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The Impact of Aid on the Economy of Northern Cyprus

Published online by Cambridge University Press:  01 May 2008

Ahmet Özyigit*
Department of Economics, Near East University, Nicosia, Cyprus; e-mail:


Since 1974, U.N. peacekeepers on the divided Mediterranean island of Cyprus have patrolled a buffer zone that divides the Greek-leaning, government-controlled south from the northern third, the self-declared Turkish Republic of Northern Cyprus (TRNC). The economy of Northern Cyprus resembles that of other small islands with negligible industrial production that rely on the service sector to generate income. What makes Northern Cyprus unique, however, is that the rest of the world does not acknowledge it as a separate political entity. This limits economic functions because the “country” cannot trade freely and depends on Turkey, the only nation to formally recognize Northern Cyprus.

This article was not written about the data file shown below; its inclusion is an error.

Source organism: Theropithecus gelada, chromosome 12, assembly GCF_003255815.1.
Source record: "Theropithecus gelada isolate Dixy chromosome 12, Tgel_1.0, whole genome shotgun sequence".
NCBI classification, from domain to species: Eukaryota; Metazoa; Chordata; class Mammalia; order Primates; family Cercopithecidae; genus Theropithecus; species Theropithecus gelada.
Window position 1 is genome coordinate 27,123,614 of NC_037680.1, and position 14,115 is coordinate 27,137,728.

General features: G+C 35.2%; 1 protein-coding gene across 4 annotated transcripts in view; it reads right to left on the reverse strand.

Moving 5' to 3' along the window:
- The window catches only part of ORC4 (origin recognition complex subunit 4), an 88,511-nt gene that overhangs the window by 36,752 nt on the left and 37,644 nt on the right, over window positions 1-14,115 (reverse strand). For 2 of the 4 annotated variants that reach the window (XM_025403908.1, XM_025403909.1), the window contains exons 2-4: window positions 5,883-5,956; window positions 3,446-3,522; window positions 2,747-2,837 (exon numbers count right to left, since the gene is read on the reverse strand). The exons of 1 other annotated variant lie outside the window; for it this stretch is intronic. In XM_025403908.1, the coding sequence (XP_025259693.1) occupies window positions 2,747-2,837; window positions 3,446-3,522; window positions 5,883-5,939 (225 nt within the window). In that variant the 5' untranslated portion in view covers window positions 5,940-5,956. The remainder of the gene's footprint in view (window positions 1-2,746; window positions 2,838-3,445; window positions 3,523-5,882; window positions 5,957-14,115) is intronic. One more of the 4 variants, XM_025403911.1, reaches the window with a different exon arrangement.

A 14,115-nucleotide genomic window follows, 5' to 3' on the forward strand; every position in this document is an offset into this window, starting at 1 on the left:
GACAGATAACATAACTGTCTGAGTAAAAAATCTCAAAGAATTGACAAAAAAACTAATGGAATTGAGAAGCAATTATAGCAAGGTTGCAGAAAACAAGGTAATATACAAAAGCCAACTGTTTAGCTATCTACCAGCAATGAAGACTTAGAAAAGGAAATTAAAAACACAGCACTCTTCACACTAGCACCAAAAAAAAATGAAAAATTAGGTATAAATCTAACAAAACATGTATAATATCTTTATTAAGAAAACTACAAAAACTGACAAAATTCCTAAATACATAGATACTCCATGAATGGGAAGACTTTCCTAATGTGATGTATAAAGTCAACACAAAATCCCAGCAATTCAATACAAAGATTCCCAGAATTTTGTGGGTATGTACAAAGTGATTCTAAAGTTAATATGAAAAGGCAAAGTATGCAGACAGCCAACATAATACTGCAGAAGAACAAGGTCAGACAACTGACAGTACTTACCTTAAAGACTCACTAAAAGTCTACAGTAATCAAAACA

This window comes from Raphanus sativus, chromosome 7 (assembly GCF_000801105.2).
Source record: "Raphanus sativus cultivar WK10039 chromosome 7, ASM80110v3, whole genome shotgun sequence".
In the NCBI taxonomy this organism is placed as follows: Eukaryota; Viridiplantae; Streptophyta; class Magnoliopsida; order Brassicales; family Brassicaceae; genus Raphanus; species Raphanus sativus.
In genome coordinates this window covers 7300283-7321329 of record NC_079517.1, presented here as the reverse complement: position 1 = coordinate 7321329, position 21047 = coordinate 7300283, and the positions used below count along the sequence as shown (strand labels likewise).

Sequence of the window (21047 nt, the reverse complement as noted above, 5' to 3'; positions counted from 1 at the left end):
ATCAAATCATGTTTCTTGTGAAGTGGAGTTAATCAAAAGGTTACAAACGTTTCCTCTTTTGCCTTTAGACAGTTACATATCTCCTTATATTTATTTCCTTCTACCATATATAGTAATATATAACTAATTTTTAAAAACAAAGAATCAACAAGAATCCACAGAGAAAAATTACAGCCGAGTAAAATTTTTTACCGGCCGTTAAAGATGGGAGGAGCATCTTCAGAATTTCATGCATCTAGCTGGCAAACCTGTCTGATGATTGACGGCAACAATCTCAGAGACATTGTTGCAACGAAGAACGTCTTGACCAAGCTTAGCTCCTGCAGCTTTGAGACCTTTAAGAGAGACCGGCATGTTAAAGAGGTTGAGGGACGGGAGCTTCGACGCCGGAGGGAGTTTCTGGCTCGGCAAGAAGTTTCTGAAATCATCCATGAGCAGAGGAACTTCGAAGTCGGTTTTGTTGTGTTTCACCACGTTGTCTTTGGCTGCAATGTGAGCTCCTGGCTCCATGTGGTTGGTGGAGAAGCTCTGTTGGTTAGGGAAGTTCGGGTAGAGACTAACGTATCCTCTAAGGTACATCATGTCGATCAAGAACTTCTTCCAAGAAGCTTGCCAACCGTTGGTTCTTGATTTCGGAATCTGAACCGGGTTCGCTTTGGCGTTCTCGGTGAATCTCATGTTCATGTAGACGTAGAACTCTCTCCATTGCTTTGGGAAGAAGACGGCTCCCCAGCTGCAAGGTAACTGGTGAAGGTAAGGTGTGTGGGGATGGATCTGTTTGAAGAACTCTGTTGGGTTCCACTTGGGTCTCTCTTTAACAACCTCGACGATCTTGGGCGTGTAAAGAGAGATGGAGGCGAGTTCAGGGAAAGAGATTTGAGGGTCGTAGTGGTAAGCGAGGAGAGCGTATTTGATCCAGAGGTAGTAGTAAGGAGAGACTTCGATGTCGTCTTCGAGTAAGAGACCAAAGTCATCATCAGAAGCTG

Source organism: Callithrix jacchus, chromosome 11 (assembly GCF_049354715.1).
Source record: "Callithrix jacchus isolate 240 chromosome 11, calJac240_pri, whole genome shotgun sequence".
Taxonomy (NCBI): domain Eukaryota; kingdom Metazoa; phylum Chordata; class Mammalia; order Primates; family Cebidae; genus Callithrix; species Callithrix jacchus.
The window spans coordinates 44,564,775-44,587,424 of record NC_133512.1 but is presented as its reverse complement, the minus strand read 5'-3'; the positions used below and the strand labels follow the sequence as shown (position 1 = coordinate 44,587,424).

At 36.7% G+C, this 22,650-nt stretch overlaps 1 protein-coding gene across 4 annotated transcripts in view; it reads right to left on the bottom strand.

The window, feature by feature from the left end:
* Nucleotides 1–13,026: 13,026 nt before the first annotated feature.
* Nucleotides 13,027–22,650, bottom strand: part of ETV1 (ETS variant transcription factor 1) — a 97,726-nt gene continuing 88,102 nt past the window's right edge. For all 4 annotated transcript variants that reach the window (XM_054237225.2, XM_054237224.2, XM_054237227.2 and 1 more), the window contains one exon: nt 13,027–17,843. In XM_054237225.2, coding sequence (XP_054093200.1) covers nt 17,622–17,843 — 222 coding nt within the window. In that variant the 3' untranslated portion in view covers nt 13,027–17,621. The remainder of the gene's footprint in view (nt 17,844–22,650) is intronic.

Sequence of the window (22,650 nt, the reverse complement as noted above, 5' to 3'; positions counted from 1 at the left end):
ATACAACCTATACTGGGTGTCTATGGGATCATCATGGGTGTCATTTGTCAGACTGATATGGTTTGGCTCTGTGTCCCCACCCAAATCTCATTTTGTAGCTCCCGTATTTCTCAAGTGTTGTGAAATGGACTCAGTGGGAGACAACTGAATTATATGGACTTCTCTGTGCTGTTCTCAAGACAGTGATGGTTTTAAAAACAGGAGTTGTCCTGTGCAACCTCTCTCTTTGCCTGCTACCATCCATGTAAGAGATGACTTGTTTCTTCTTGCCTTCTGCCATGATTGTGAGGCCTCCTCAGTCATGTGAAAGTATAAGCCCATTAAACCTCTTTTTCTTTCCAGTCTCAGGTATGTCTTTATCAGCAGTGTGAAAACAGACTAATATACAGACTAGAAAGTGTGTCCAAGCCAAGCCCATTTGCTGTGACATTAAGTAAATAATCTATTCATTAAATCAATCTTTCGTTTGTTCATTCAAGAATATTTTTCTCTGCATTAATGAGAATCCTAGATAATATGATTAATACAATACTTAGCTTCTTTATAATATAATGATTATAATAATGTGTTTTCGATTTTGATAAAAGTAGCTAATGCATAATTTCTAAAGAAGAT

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Copyright © Cambridge University Press 2008

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1 Craig Burnside and David Dollar, “Aid, Policies and Growth,” American Economic Review 90 (2000): 847--68; Paul Collier and David Dollar, “Aid Allocation and Poverty Reduction,” European Economic Review 46 (2002): 1475--1500; Paul Collier and Anke Hoeffler, “Aid, Policy, and Growth in Post-Conflict Societies,” World Bank Policy Research Working Paper No. 2902 (October 2002); Paul Collier and Jan Dehn, “Aid, Shocks, and Growth,” World Bank Policy Research Working Paper 2688 (October 2001); David Dollar and Paul Collier, “Can the World Cut Poverty in Half? How Policy Reform and Effective Aid Can Meet International Development Goals,” World Bank Policy Research Working Paper No. 2403 (November 1999).

2 James Bovard, “The Continuing Failure of Foreign Aid,” Cato Policy Analysis No. 65, 31 January 1986, (accessed 4 January 2008). Bovard suggests that foreign aid has helped only government bureaucrats and high-ranking officials in the developing world. Aid perpetuates inefficient and corrupt behavior as long as it keeps pouring into the country.